Rutkovych, Ivan [Руткович, Іван; Rutkovyč], b ca 1650s in Bilyi Kamin, near Zolochiv, Galicia, d ? Icon painter of the 17th century. In the 1670s he learned his craft with the painter Roman Mohylnytsky in Kamianka-Strumylova. Most of his creative life was spent in Zhovkva (1680s to ca 1708) where, among other things, he was the founder and one of the key figures in the Zhovkva School of Artists. Some of his work has been preserved, in whole or in part, such as the iconostases of the wooden churches in Volytsia Derevlianska (1680–2) and Volia Vysotska (1688–9); the large iconostasis of the Church of Christ's Nativity in Zhovkva (1697–9, now in the National Museum in Lviv), which is considered to be the finest Ukrainian iconostasis; and separate icons, such as Supplication (1683) from Potylych (now in the National Museum) and The Nativity of Virgin Mary (1683) from Vyzhliv. Rutkovych's treatment of religious subjects was realistic and almost secular in spirit. The emotive richness of his colors and the rhythm of his lines testify to the influence of contemporary European art on his style. Vira Svientsitska's book about Rutkovych was published in Kyiv in 1966.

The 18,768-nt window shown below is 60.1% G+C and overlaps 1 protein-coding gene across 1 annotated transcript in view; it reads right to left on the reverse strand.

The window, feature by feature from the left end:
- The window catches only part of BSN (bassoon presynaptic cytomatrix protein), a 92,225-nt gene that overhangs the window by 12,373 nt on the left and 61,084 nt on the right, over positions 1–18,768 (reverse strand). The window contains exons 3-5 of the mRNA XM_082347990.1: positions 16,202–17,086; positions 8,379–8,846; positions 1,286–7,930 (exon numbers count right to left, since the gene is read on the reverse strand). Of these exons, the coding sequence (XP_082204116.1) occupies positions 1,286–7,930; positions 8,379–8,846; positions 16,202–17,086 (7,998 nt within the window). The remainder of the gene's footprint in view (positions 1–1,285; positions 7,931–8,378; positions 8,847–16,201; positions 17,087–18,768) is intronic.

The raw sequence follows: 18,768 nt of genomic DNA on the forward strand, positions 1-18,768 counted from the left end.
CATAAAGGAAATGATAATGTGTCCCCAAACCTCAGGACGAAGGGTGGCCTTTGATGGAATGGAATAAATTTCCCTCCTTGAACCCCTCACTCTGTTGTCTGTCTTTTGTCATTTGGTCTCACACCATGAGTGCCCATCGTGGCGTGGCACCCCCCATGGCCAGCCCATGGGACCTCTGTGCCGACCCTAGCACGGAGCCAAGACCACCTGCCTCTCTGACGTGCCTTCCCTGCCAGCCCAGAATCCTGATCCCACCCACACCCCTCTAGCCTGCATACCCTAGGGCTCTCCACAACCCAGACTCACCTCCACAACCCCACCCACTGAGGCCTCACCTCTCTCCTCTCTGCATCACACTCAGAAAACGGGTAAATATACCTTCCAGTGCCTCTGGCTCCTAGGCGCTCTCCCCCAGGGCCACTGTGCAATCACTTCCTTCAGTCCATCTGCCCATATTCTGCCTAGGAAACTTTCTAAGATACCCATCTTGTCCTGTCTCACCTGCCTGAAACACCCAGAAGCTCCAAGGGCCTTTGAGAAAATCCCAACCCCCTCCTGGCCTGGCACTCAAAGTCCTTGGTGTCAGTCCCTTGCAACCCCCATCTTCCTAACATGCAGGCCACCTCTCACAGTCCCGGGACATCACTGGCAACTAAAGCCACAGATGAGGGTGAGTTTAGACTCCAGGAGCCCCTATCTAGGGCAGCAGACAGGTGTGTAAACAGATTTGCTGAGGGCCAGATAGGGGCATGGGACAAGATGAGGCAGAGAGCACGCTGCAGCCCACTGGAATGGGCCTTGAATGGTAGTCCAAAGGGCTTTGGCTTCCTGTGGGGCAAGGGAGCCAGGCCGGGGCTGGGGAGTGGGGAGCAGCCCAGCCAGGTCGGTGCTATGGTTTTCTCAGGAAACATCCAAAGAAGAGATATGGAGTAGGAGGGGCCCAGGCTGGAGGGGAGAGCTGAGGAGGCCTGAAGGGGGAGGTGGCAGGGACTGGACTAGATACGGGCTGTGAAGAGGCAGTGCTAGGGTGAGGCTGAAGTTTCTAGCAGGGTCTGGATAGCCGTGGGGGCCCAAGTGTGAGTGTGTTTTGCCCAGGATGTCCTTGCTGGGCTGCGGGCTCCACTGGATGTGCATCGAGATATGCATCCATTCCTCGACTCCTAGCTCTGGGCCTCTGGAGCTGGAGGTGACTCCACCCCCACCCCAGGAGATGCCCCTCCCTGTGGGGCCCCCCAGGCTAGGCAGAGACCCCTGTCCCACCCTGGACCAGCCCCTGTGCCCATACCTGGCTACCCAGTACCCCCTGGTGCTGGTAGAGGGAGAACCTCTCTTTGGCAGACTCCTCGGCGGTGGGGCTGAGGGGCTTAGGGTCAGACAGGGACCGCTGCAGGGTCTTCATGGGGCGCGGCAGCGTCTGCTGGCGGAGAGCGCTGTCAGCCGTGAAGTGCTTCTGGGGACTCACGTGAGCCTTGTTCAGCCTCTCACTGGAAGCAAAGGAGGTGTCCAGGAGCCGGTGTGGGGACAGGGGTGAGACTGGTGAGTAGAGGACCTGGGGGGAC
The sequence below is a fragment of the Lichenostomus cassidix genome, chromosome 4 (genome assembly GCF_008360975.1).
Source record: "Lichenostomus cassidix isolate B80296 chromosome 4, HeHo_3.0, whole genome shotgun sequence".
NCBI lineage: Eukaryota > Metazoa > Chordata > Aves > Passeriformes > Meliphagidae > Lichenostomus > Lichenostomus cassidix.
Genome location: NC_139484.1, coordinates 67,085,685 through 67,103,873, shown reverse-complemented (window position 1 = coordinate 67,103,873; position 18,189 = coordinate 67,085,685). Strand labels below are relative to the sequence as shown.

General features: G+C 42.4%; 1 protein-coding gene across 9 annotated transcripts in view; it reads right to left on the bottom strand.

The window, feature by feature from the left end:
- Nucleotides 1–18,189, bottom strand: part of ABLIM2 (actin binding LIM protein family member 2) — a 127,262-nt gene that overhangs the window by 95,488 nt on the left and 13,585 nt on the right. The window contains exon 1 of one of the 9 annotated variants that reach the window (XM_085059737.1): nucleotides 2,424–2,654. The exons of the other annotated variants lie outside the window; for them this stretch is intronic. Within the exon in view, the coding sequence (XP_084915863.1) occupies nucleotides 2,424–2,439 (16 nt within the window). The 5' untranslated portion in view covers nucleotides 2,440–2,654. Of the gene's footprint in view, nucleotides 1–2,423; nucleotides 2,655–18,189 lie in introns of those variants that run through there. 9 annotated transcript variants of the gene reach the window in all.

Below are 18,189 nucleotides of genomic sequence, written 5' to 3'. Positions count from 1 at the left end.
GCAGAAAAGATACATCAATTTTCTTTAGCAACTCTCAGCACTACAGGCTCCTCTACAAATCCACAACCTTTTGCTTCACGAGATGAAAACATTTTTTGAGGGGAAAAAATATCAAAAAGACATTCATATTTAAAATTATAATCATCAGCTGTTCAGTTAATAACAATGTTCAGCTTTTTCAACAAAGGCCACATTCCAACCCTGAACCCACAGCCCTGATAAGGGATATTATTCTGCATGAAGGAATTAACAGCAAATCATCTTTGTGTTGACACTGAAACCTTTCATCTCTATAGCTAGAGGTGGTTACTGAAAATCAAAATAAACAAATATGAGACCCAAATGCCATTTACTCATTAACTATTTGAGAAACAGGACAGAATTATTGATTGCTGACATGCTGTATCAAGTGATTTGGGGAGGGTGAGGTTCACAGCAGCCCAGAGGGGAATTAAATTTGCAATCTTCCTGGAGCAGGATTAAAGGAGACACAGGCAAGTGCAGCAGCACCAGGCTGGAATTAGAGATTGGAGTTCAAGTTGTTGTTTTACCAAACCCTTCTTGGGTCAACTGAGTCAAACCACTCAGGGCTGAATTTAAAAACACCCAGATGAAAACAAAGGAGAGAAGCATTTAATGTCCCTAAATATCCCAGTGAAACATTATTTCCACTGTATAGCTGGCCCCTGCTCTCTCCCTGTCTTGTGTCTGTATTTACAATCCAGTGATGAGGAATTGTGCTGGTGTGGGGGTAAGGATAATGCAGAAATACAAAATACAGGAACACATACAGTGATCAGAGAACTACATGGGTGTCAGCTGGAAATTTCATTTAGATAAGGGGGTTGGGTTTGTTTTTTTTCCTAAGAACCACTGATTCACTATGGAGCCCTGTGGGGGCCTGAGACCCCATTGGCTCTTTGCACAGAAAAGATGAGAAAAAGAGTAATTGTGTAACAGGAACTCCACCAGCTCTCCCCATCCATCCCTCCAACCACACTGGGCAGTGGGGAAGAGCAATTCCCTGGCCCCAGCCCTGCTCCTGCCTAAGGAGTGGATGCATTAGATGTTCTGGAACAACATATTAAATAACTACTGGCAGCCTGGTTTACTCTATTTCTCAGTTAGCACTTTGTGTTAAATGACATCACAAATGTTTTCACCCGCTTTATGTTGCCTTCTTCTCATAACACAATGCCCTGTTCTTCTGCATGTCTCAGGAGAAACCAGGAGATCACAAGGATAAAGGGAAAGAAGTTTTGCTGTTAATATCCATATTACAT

[This article originally appeared in the Encyclopedia of Ukraine, vol. 4 (1993).]